Selection for November & December

Happy Halloween! Tomorrow is November 1st and so we'll be starting a new book. Goodbye American Gods (goodbye goodbye) and hello The Age of Wire and String by Ben Marcus.

It's time for you all to be brave. Come on let's try it.

From Wikipedia: The Age of Wire and String is Ben Marcus's first book, published in 1995. The book is composed of 8 sections, divided into 41 short experimental fictions (ed. note: uh oh), which combine technical language with lyrical imagery to form a sort of Postmodern catalog by turns surreal, fantastic, and self-referential.

From Kirkus: A rare, genius-struck achievement intended to warn readers into looking at the truth anew; not easy, but filled always with great beauties, high themes, enormous sorrows. By turns futuristic (``after the second appearance of 1983''), mock- historic (``One system of dating places their arrival...as early as the wakeful period of 1979''), surrealistic (``often each leg was clothed in a contrasting food style''), lyrically pathetic (``Your man can run, walk, sleep, drink, eat, and, of course, weep and die''), and simultaneously philosophic (``Certain weather is not recognized by the land it is practiced on'') and satiric (``Every year a day was set aside for discussion'').

I've read 2 other Marcus books - Notable American Women and The Flame Alphabet and both were great. Both of those books grew out of his earlier work in The Age of Wire and String so I'm excited to read it.


The Doom of the Gods

Did you know that Norse mythology actually spells out it's own ending? All the Norse gods are slain in a future event called Ragnarok. It is the doom of the gods. Odin himself is killed by a wolf called Fenrir. Thor kills, and is killed by, a giant snake called Jormungandr (who is Loki's son, btw). Everybody dies.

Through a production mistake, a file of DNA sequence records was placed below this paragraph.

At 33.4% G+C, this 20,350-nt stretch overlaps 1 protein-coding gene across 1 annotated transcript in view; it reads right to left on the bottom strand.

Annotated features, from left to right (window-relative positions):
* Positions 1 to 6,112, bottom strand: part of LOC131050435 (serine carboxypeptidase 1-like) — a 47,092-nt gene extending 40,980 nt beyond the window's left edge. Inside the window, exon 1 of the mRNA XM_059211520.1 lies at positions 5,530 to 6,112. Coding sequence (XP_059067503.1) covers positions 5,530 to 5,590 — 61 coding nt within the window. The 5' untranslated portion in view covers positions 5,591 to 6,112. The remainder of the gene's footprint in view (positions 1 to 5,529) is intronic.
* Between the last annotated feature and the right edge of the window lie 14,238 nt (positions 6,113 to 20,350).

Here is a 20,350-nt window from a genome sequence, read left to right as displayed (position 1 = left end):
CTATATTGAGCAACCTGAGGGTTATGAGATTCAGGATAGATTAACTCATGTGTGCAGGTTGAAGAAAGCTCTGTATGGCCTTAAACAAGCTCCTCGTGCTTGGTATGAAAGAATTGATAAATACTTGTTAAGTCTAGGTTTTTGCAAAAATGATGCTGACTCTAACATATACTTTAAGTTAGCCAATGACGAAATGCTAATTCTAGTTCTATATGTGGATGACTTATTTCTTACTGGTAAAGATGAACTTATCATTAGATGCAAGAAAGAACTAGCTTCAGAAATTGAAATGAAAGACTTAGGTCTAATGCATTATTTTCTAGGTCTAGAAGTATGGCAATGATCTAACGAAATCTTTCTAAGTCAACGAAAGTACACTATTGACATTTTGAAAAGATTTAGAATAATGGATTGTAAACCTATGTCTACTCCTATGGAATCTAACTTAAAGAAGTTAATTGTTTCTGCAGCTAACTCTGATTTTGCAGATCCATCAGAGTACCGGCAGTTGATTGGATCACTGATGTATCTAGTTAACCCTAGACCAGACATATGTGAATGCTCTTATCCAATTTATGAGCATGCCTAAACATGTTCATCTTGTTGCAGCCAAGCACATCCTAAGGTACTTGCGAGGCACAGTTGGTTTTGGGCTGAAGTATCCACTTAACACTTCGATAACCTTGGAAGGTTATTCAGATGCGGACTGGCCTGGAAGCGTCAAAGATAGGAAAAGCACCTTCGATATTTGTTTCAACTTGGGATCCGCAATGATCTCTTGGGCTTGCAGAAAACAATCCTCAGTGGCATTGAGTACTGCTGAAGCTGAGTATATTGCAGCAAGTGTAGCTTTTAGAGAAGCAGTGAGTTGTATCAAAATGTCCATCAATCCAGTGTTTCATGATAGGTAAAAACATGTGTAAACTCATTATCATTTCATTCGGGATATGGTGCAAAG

The story is old, but there is an amazing (and short) little book by A.S. Byatt called Ragnarok: The End of the Gods that retells the story. It's faithful to the Norse stories but it's wildly pretty and poetic.

There's also an amazing book called Poems of the Vikings which is really just the Norse Poetic Edda -- Also highly recommended.



The tree that Shadow hangs from is Yggdrasil, the World Tree. Yggdrasil is central to Norse mythology. It holds together the 9 worlds and really it's right in the middle of everything. Odin himself hung from Yggdrasil in order to gain understanding and command of the runes.

I know that I hung on a windy tree
nine long nights,
wounded with a spear, dedicated to Odin,
myself to myself,
on that tree of which no man knows
from where its roots run.

Check it out: http://en.wikipedia.org/wiki/Yggdrasil


Let's Pretend This Never Happened

Let me just say that I'm a dummy and I know a lot of people really like this book. But, the more I think about it, the less I like it. I'm just going to complain a little bit here.

There may be some mild spoilers after the jump.


American Gods coming to TV

HBO is planning on turning American Gods into 6 seasons of premium television goodness.  See details here.

Some interesting thoughts on casting too.

Unrelated: Here are some cool takes on Mr. Jacquel (Anubis) and Mr. Ibis (Thoth).